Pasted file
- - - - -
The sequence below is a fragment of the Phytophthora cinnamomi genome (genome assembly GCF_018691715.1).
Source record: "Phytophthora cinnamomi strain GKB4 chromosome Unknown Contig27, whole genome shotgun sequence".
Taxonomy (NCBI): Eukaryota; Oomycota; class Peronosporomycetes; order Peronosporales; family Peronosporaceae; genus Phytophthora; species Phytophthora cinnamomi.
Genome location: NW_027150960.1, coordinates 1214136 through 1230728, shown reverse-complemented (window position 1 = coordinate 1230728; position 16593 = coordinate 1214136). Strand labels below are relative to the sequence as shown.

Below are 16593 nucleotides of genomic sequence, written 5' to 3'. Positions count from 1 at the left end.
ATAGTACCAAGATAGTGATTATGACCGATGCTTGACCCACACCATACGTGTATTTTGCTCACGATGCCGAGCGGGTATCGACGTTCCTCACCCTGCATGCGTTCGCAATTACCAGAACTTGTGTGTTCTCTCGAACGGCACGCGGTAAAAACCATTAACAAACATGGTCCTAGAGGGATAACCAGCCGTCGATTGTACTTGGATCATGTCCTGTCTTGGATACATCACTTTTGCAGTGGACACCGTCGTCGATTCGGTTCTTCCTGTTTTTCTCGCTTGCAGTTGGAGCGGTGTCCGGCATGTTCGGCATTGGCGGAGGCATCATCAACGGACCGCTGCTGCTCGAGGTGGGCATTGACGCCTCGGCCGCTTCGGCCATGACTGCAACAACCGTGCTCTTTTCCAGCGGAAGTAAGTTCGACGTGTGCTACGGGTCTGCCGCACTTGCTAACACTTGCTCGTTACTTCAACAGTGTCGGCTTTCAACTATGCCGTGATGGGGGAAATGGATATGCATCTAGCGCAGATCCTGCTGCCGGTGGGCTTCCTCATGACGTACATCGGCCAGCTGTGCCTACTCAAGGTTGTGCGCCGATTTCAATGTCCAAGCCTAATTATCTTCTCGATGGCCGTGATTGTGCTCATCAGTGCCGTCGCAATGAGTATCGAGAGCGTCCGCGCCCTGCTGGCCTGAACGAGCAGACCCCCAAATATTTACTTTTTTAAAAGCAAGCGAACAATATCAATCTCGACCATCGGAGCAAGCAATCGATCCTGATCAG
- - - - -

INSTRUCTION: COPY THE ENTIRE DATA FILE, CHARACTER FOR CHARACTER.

The sequence below is a fragment of the Phytophthora cinnamomi genome (genome assembly GCF_018691715.1).
Source record: "Phytophthora cinnamomi strain GKB4 chromosome Unknown Contig27, whole genome shotgun sequence".
Taxonomy (NCBI): Eukaryota; Oomycota; class Peronosporomycetes; order Peronosporales; family Peronosporaceae; genus Phytophthora; species Phytophthora cinnamomi.
Genome location: NW_027150960.1, coordinates 1214136 through 1230728, shown reverse-complemented (window position 1 = coordinate 1230728; position 16593 = coordinate 1214136). Strand labels below are relative to the sequence as shown.

Below are 16593 nucleotides of genomic sequence, written 5' to 3'. Positions count from 1 at the left end.
ATAGTACCAAGATAGTGATTATGACCGATGCTTGACCCACACCATACGTGTATTTTGCTCACGATGCCGAGCGGGTATCGACGTTCCTCACCCTGCATGCGTTCGCAATTACCAGAACTTGTGTGTTCTCTCGAACGGCACGCGGTAAAAACCATTAACAAACATGGTCCTAGAGGGATAACCAGCCGTCGATTGTACTTGGATCATGTCCTGTCTTGGATACATCACTTTTGCAGTGGACACCGTCGTCGATTCGGTTCTTCCTGTTTTTCTCGCTTGCAGTTGGAGCGGTGTCCGGCATGTTCGGCATTGGCGGAGGCATCATCAACGGACCGCTGCTGCTCGAGGTGGGCATTGACGCCTCGGCCGCTTCGGCCATGACTGCAACAACCGTGCTCTTTTCCAGCGGAAGTAAGTTCGACGTGTGCTACGGGTCTGCCGCACTTGCTAACACTTGCTCGTTACTTCAACAGTGTCGGCTTTCAACTATGCCGTGATGGGGGAAATGGATATGCATCTAGCGCAGATCCTGCTGCCGGTGGGCTTCCTCATGACGTACATCGGCCAGCTGTGCCTACTCAAGGTTGTGCGCCGATTTCAATGTCCAAGCCTAATTATCTTCTCGATGGCCGTGATTGTGCTCATCAGTGCCGTCGCAATGAGTATCGAGAGCGTCCGCGCCCTGCTGGCCTGAACGAGCAGACCCCCAAATATTTACTTTTTTAAAAGCAAGCGAACAATATCAATCTCGACCATCGGAGCAAGCAATCGATCCTGATCAG